250. sons and daughters-in-law who have been so gracious and generous in inviting us to be a part of their children's lives
251. getting to know Amy, who has lived with us for about 10 months now. She enriches us with her laughter and with skills, gifts, personal history and perspectives that differ from ours.
252. Prema's self-occupied, quiet deportment at the library
253. that our grandsons love books and stories so much
254. the "nesting tree" during nesting season at the Suncoast Seabird Sanctuary - although standing directly below it can be a messy affair, the sheer number of nests with attending parents in one tree is pretty amazing
255. Prema shooing a bird off the "people path" at the sanctuary, while signing "wrong"
256. fluffy, grayish-white baby pelicans on their nests (the one time I don't take my camera!)
257. young women with busy lives, "baby bumps" and laughing children, reminding me of those chaotic years filled with so much energy and purpose, seeking healthy friendship and growth in the practice of intentional gratitude
258. those same women modeling good listening and balanced participation for this older woman, so in need of practice in humble listening
260. delicious left-over taco salad at the Samber house
261. home-made chocolate chip cookies and mmmm good coffee
262. Sam sharing his protein shake that included romaine and blueberries...light and surprisingly tasty! (I have not liked the taste of any shakes or smoothees I've made that have included green veggies - and I love most green veggies)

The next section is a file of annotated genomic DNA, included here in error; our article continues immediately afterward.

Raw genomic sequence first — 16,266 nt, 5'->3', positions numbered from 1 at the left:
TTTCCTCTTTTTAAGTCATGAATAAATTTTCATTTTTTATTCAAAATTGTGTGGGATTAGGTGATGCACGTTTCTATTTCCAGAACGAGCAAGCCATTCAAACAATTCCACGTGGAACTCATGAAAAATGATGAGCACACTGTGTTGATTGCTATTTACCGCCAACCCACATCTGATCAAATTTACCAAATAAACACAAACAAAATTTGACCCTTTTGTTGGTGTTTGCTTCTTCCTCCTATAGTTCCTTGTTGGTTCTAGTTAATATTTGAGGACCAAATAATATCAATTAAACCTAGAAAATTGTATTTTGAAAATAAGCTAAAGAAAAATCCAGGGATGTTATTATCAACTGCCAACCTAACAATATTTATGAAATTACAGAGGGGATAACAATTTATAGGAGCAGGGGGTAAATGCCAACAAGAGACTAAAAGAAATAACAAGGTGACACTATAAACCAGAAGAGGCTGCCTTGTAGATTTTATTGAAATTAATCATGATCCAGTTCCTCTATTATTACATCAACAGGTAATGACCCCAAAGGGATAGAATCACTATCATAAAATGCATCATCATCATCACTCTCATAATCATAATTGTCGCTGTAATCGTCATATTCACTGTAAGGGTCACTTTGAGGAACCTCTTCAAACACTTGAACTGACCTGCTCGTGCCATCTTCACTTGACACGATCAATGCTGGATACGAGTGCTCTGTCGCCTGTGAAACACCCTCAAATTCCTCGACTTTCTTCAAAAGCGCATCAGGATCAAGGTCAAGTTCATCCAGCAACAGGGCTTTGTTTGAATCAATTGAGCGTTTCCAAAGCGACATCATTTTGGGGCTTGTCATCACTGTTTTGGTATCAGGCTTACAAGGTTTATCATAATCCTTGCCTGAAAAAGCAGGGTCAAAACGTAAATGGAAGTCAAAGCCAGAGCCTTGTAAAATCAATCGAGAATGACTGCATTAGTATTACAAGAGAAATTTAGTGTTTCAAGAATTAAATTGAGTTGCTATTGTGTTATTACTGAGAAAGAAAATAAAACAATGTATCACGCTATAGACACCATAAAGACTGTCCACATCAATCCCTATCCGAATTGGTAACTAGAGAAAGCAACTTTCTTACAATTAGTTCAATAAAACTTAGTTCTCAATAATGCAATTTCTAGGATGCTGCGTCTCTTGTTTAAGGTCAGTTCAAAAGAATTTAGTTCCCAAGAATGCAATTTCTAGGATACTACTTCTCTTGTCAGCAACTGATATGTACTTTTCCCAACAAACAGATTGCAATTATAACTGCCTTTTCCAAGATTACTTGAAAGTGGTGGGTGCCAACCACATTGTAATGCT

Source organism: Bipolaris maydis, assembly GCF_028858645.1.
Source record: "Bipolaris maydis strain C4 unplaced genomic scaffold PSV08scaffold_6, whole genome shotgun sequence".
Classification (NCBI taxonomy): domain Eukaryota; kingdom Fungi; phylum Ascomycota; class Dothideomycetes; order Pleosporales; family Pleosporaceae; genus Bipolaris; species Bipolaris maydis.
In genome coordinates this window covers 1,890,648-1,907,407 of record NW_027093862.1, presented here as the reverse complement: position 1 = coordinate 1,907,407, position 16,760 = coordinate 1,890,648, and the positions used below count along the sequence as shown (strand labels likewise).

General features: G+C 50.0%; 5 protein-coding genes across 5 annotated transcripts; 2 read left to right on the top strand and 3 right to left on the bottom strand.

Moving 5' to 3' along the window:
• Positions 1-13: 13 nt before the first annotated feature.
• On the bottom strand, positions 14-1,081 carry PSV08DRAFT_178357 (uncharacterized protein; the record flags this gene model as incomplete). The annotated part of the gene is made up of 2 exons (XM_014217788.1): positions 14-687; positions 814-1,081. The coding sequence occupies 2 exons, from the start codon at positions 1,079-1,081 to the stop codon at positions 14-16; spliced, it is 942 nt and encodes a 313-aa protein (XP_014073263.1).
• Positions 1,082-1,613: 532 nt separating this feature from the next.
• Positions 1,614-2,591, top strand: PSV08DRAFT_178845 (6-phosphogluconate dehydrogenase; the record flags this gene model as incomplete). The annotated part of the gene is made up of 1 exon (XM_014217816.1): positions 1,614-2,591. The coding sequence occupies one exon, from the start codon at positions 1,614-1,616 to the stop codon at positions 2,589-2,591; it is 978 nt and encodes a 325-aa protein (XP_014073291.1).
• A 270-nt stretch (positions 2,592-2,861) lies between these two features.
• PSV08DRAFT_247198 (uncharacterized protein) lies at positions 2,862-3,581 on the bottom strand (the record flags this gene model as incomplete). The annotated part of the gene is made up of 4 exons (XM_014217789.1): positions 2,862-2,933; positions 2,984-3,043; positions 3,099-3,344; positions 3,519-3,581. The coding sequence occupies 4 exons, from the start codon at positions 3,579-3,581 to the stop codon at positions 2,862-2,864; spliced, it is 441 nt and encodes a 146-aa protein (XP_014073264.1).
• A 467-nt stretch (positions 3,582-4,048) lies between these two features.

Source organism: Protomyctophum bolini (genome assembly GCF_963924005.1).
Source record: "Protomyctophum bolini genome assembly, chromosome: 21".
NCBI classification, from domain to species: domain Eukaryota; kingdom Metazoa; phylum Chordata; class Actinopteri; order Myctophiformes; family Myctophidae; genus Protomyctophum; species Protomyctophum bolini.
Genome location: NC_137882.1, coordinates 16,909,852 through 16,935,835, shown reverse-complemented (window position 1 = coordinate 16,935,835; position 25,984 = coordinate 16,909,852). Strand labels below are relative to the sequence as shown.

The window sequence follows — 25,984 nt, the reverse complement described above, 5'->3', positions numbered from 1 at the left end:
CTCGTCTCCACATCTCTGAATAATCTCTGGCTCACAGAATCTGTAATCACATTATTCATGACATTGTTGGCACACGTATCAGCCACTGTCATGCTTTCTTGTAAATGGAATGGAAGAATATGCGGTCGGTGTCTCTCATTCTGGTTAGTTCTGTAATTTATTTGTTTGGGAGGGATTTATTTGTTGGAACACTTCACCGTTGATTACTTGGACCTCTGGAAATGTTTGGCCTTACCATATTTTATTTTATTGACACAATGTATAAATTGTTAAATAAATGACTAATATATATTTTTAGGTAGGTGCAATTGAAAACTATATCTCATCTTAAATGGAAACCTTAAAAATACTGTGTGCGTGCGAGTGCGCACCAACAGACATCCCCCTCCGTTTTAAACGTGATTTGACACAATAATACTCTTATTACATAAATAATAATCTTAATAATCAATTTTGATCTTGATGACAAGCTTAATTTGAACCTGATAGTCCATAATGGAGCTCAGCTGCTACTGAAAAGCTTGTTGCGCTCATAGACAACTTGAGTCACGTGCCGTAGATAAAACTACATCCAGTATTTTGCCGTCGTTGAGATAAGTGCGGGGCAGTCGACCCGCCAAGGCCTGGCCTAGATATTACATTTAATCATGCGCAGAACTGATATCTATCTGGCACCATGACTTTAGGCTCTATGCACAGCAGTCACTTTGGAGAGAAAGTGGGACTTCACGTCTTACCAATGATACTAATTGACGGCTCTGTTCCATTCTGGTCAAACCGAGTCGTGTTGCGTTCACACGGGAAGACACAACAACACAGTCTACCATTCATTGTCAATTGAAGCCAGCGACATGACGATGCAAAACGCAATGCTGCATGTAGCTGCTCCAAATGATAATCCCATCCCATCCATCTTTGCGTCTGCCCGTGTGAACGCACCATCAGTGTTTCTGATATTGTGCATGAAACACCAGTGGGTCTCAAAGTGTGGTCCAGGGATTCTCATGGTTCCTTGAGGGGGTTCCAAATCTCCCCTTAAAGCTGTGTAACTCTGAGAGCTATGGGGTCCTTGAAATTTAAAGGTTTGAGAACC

263. Front row seat for a dramatic electric storm, in my car, on the Howard Frankland, above the middle of the bay
264. that the large oak limb, torn from a tree in our yard during the high winds the next day, did not hit our house or my car
265. neighbor and helper who were sawing it into manageable chunks and throwing it on their trailer to haul off before I was even aware that it filled my driveway
266. windows surrounding me at home, providing theatre to the incredible energy and rains of the storm
267. that our desktop mac did not fully fry in the multiple power surges and drops
268. that we have a wonderful mac repair company across the bay
269. that we did not lose electrical power and I was able to keep sewing birthday projects
270. for birthday secrets, arriving by mail, and coming to life by our hands, and the happy anticipation of Isaac's enjoyment of all of them
271. the joy of finding and giving simple gifts that are in sync with an un-spoiled, creative child's development and play interests
272. family fun with water balloons
273. readily available, affordable gasoline
274. another weekend of cooler, dryer, WONDERFUL weather for painting, electrical installation, and clean-up at the new house
275. Prema's continued excitement/enjoyment over wearing her birthday Mary Jane shoes